Russ discusses the implications of a higher rate regime for your portfolio. The answer may surprise you.
This week, investor attention will once again fixate on the Federal Reserve (Fed). While the central bank is likely to demur this time, it will eventually renew its tightening cycle. However, despite the fixation on this topic, it is unclear that the next few interest rate hikes will have much of an impact on the real economy. It is not even clear that 25 or 50 basis points (0.25% or 0.50%) of additional tightening will have an enormous impact, other than a short-lived bout of volatility, on asset prices.
However, the long term is a different story. A more active Fed may have an enormous impact on how investors build portfolios, a development we may all want to start contemplating today.
In the post-crisis world, bonds have been a poor source of income, but they have been a good source of diversification. In recent years, the correlation between stocks and bonds has been more reliably negative (see the chart below; a negative correlation means stocks and bonds don't move in sync). Why should this be the case given that over the long term, the correlation between stocks and bonds tends to fluctuate?
In answering that question, it is important to recall that the Fed's policy rate has remained extremely low for many years, predating the financial crisis, given the persistent slow-growth regime. Since 2001, the federal funds rate has averaged just 1.60%; prior to 2001, the average, including the low rates of the 1950s, was around 6%. In this low-rate environment, investors have rarely had much reason to "fear the Fed." Rather than an aggressive central bank, slow or no growth has generally represented the bigger threat to markets.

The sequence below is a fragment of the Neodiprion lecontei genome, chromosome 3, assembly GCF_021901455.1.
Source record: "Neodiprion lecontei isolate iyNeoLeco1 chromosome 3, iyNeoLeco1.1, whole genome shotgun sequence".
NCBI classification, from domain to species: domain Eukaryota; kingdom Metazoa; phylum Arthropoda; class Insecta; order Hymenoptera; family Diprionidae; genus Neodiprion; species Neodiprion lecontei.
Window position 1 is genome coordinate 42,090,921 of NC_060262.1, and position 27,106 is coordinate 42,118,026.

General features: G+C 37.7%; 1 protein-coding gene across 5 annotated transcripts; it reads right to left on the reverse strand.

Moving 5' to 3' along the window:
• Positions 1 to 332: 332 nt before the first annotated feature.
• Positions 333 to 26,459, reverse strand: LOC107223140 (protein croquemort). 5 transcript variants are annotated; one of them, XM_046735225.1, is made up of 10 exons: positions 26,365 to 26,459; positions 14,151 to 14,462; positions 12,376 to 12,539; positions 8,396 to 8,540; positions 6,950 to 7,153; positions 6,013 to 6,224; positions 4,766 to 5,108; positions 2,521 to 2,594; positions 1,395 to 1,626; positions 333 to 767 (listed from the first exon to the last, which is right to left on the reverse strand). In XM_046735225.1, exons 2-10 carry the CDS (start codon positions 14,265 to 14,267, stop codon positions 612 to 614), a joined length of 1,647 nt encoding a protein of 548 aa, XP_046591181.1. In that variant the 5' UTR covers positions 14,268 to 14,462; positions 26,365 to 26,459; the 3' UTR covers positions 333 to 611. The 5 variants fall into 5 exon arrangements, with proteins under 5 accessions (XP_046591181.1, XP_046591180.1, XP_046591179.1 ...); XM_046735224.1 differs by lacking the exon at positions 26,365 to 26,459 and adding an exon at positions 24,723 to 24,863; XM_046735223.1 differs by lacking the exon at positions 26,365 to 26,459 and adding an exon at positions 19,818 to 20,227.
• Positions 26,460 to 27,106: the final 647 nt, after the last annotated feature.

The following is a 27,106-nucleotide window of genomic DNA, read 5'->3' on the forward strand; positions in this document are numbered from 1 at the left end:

This is important as the correlation between stocks and bonds has tended to relate to monetary policy, specifically the federal funds rate. Correlations have historically been lower when the Fed has set and maintained a low-policy rate. As a rough rule of thumb, when the federal funds rate has been above 2%, the median stock/bond correlation has been 0.19. When the rate has been below 2%, as it has since 2008, the median correlation has been -0.39.
What correlation has to do with diversification
This has significant implications for portfolio construction. While cash is obviously less volatile than bonds, to the extent bonds tend to rise when stocks are declining, bonds may provide a more effective hedge against equity risk. Conversely, if stocks and bonds are moving together, cash is probably the better way to dampen portfolio volatility.
This is borne out using BlackRock's Aladdin Portfolio Builder, our proprietary risk analytics and portfolio construction and management tool. A typical 60/40 U.S. stock/bond portfolio (with the 60% stocks measured by the S&P 500 and the 40% bonds by the Barclays Aggregate Index) and a 60/40 stock/cash portfolio have roughly the same expected, or ex-ante, risk (about 8.65%). However, over the past five years, they performed differently depending upon the nature of the market shock. During the U.S. debt downgrade in 2011, the 60/40 stock/bond portfolio lost money, but still outperformed the 60/40 stock/cash portfolio. The reason: Systematic fears pushed bond yields down and prices up. However, with the "rate shock" in 2013, the stock/cash portfolio lost less as stocks and bonds both fell together on concerns over a less accommodative Fed.
The lesson: The source of the volatility may matter as much if not more than the magnitude. If the source is the Fed, bonds may not provide the familiar diversification that investors have come to rely on.
This post originally appeared on the BlackRock Blog.